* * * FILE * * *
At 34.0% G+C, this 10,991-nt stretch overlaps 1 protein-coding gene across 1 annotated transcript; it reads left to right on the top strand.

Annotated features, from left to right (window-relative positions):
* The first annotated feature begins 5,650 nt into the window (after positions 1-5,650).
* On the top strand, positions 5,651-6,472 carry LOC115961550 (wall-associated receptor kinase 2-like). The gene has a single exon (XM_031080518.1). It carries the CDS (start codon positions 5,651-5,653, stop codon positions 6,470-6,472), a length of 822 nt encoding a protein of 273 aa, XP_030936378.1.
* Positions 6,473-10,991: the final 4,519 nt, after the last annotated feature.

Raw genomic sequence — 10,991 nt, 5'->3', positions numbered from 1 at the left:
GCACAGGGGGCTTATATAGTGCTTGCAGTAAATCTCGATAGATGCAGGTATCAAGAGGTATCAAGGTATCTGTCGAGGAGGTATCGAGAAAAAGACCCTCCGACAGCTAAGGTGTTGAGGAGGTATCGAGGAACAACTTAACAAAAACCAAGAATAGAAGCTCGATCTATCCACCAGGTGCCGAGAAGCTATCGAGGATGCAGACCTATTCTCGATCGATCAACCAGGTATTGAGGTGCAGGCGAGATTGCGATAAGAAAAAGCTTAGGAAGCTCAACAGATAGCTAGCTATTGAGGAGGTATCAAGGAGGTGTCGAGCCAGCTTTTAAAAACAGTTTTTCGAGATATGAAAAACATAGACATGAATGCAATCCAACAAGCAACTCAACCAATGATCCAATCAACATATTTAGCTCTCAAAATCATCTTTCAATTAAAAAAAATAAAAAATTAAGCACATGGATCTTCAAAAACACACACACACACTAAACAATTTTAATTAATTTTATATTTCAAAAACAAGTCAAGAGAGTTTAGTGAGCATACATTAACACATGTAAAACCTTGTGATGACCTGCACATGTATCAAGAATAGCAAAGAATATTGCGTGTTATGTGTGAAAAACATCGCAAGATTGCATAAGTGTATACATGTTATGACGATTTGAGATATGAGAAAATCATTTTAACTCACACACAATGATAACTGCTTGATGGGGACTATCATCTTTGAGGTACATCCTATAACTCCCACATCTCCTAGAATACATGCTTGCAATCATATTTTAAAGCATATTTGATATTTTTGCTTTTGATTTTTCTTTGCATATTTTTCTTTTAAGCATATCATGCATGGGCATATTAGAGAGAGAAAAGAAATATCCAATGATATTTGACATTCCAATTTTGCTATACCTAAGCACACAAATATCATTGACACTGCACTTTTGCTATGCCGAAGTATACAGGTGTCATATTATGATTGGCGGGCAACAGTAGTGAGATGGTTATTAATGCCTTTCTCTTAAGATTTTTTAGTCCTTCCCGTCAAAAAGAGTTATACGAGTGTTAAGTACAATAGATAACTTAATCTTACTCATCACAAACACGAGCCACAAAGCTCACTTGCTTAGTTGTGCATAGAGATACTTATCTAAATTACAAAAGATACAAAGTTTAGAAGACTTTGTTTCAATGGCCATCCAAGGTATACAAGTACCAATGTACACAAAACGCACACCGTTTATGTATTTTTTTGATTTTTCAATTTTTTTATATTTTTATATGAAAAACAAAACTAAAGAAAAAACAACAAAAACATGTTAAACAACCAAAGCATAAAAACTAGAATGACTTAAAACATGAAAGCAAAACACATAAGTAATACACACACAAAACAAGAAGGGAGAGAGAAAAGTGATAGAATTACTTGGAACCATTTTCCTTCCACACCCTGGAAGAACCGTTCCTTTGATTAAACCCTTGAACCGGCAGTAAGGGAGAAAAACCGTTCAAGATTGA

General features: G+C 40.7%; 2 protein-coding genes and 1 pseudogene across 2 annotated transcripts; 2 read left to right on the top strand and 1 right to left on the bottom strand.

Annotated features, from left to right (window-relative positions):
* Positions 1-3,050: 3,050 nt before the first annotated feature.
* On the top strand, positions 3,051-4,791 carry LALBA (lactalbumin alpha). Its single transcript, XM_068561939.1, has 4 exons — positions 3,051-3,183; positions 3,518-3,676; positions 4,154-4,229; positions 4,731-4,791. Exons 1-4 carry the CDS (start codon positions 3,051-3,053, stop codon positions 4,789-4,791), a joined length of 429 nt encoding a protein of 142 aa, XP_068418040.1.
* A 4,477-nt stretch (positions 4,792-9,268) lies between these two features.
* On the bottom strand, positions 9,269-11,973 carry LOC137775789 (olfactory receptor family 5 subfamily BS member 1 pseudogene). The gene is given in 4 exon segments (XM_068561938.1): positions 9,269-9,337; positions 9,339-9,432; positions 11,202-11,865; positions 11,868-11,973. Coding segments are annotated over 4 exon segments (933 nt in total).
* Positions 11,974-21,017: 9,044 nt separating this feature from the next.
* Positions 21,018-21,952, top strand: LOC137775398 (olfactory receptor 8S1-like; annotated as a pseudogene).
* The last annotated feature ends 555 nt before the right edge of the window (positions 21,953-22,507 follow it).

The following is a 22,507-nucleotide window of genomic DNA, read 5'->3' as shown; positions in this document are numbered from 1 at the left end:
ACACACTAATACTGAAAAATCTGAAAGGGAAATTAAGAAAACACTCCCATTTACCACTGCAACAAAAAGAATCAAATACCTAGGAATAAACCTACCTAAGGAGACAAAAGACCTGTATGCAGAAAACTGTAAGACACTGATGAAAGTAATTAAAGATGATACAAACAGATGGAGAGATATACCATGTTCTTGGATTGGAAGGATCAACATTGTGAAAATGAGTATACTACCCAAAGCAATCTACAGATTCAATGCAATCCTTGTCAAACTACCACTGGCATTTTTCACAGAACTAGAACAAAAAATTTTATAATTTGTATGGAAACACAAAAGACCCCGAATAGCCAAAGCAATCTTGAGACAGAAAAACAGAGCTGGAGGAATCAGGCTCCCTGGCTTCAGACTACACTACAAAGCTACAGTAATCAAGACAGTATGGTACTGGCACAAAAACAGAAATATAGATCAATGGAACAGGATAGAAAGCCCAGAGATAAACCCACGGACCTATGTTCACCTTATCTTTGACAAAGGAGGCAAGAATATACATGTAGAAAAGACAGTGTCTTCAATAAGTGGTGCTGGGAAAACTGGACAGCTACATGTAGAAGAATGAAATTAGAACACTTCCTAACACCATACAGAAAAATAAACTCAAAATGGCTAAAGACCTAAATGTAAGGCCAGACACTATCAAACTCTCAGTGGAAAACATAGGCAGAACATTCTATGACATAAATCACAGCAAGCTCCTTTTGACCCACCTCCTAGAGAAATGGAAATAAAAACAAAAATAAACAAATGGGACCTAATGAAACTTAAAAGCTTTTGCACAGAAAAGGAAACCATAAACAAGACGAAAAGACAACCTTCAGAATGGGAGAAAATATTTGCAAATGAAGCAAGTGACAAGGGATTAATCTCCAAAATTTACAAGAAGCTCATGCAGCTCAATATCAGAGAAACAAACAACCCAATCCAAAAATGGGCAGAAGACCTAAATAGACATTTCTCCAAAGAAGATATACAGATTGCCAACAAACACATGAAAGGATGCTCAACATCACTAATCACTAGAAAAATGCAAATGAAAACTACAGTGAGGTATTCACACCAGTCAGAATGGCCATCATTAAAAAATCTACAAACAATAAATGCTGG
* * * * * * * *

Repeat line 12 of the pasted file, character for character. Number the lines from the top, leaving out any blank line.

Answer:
* A 4,477-nt stretch (positions 4,792-9,268) lies between these two features.